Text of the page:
There was something inexpressibly broken in my heart as though I'd lived before and walked this trail.
By Jack Kerouac
Excerpt from chapter 9, which I thought was pretty perfect from beginning to end. It also marks the point in the book where I started to actually pay attention.
"We went on, and I was immensely pleased with the way the trail had a kind of immortal look to it, in the early afternoon now, the way the side of the grassy hill seemed to be clouded with ancient gold dust and the bugs flipped over rocks and the wind sighed in shimmering dances over the hot rocks, and the way the trail would suddenly come into a cool shady part with big trees overhead, and here the light deeper. And the way the lake below us soon became a toy lake with those black well holes perfectly visible still, and the giant cloud shadows on the lake, and the tragic little road winding away where poor Morley was walking back.
"Can you see Morl down back there?"
Japhy took a long look. "I see a little cloud of dust, maybe that's him comin back already." But it seemed that I had seen the ancient afternoon of that trail, from meadow rocks and lupine posies, to sudden revisits with the roaring stream with its splashed snag bridges and undersea greennesses, there was something inexpressibly broken in my heart as though I'd lived before and walked this trail, under similar circumstances with a fellow Bodhisattva, but maybe on a more important journey, I felt like lying down by the side of the trail and remembering it all. The woods do that to you, they always look familiar, long lost, like the face of a long-dead relative, like an old dream, like a piece of forgotten song drifting across the water, most of all like golden eternities of past childhood or past manhood and all the living and the dying and the heartbreak that went on a million years ago and the clouds as they pass overhead seem to testify (by their own lonesome familiarity) to this feeling." (p. 61-2)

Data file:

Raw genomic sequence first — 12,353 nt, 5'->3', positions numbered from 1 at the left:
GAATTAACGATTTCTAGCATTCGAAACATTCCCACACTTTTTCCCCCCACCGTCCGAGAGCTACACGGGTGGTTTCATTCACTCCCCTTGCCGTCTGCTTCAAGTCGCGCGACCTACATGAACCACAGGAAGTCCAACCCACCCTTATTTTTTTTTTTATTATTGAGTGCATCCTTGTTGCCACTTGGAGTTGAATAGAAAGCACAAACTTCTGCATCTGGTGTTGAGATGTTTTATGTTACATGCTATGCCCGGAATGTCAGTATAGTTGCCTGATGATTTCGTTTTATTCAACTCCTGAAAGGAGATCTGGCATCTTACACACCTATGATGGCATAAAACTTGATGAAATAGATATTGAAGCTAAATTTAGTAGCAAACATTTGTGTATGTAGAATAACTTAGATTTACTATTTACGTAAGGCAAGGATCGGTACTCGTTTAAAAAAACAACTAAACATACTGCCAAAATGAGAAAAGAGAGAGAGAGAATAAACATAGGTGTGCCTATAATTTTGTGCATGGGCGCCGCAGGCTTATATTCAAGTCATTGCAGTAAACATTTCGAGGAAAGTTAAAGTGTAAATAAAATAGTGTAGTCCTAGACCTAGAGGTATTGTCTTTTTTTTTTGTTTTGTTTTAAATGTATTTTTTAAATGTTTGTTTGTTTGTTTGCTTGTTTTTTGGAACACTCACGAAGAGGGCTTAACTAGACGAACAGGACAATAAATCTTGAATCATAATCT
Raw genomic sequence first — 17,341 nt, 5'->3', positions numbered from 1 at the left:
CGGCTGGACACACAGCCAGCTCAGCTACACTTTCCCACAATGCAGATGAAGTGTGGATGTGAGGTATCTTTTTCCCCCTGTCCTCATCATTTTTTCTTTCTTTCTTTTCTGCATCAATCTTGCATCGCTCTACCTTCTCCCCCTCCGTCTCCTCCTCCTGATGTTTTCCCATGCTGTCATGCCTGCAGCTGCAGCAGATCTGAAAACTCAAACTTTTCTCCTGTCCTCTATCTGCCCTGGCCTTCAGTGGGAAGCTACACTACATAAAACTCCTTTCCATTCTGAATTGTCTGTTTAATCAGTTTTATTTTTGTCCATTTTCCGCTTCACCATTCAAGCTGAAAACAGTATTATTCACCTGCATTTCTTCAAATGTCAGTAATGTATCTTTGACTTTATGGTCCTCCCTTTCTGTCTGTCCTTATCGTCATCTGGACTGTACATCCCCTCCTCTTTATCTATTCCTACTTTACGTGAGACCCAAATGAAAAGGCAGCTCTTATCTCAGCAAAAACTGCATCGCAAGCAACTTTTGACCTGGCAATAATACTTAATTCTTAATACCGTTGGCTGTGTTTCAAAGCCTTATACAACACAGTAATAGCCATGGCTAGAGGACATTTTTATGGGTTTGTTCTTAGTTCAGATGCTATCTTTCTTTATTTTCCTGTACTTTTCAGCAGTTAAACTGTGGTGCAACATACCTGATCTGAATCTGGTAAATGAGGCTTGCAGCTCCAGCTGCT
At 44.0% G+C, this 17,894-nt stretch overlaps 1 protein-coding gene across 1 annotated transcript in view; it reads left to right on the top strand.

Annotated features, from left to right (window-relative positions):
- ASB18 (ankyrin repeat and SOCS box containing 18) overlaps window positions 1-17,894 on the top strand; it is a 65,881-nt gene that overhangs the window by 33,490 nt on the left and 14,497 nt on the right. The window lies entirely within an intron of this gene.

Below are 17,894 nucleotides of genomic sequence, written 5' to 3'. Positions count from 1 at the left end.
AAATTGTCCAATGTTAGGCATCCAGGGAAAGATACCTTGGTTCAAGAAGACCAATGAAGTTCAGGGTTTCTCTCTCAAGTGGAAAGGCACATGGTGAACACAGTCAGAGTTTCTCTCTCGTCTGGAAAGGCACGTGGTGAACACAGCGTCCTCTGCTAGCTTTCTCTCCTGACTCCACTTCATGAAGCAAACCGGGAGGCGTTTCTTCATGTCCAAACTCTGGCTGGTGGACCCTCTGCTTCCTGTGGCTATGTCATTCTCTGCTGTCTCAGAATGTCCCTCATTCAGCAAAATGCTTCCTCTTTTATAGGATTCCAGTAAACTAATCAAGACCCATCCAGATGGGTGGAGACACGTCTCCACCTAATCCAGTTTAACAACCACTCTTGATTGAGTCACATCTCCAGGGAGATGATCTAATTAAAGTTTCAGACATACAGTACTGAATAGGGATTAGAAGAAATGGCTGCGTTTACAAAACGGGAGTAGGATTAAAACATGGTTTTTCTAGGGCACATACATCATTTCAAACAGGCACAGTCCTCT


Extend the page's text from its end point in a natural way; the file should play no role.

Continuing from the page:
June 02, 2013
Here is New York
By E.B. White
"New York is the concentrate of art and commerce and sport and religion and entertainment and finance, bringing to a single compact arena the gladiator, the evangelist, the promoter, the actor, the trader and the merchant. It carries on its lapel the unexpungeable odor of the long past, so that no matter where you sit in New York you feel the vibrations of great times and tall deeds, of queer people and events and undertakings." (p. 19-20)
"A poem compresses much in a small space and adds music, thus heightening its meaning. The city is like poetry: it compresses all life, all races and breeds, into a small island and adds music and the accompaniment of internal engines. The island of Manhattan is without any doubt the greatest human concentrate on earth, the poem whose magic is comprehensible to millions of permanent residents but whose full meaning will always remain elusive." (p. 29)
"The subtlest change in New York is something people don't speak much about but that is in everyone's mind. The city, for the first time in its long history, is destructible. A single flight of planes no bigger than a wedge of geese can quickly end this island fantasy, burn the towers, crumble the bridges, turn the underground passages into lethal chambers, cremate the millions. The intimation of mortality is part of New York now: in the sound of jets overhead, in the black headlines of the latest edition." (p. 54)
"A block or two west of the new City of Man in Turtle Bay there is an old willow tree that presides over an interior garden. It is a battered tree, long suffering and much climbed, held together by strands of wire but beloved of those who know it. In a way it symbolizes the city: life under difficulties, growth against odds, sap-rise in the midst of concrete, and the steady reaching for the sun. Whenever I look at it nowadays, and feel the cold shadow of the planes, I think: "This must be saved, this particular thing, this very tree." If it were to go, all would go--this city, this mischievous and marvelous monument which not to look upon would be like death." (p. 56)